Consciousness begs to be active and useful. To fit us to the task at hand. If no task presents itself, then to seek out a situation in which a task will emerge. Need shelter?—build (rent, buy) a place. Hungry?—procure food and fix dinner. Lonely?—seek companions. Want a family?—find a partner, have a baby. Worn out?—engage in restful pursuits. Stuck in your job?—go to school. Need something to do?—build a ship in a bottle. If you give yourself to the situation, consciousness will show you the way.


All our organizational talk about strategies, tactics, jobs, projects, objectives, goals, intentions, and plans is really about framing our life worlds in personal consciousness. We are meant to involve ourselves in life situations that will meet our needs and desires. If an appropriate situation doesn’t exist, we have to invent it. Look at the Obama campaign, first the primary contest, then the run for president. The Obama team made it happen. They created the situation in which it could happen. They worked out the dynamics beforehand, then did the leg work. Day by day, they pulled America together behind their man. All consciously through the power of the focused mind.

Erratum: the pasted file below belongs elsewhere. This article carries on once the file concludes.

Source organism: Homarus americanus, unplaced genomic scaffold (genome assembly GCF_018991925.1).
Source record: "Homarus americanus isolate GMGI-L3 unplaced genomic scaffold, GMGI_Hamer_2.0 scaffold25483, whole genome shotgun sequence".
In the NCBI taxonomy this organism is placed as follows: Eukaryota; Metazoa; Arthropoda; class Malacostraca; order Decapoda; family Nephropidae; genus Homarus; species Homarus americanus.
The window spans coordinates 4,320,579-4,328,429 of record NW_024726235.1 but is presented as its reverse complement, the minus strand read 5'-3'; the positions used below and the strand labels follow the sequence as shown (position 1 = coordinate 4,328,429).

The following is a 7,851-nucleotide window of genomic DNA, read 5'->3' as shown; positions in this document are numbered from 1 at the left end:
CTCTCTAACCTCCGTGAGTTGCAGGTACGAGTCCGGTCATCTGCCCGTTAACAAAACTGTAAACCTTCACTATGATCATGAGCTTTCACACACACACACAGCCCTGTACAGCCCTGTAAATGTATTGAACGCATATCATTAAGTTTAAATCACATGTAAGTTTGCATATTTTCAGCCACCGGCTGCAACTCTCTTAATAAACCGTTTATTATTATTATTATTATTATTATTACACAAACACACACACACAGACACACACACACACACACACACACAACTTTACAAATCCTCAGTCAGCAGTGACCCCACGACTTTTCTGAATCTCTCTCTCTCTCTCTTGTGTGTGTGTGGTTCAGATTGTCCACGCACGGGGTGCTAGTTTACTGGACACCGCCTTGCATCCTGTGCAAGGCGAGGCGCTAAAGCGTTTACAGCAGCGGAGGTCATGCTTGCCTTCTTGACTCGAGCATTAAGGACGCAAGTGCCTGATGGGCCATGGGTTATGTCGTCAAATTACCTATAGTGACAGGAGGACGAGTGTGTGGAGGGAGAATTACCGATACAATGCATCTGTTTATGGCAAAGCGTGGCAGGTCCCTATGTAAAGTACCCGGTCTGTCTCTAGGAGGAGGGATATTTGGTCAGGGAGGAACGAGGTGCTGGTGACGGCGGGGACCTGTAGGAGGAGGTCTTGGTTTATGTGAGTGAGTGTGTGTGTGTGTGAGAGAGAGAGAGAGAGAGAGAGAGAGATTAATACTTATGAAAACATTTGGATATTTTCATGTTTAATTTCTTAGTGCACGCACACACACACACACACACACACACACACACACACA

Nobody said it would be easy. Each situations comprises a cast of participants together with their drives, attitudes, talents, levels of understanding, expectancies, personal goals, feelings, motivations, judgments, prior experiences, skillful behaviors tailored to specific occasions, and other aspects of consciousness—all backed by financial resources and coordinated to bring about the desired end result. Thousands of people worked together for two years. The political situation defined the consciousness of the campaign workers, and they put their life’s energy into their work. They did what they set out to do—which was nothing less than change the world one day at a time. Their coordinated consciousness made it happen.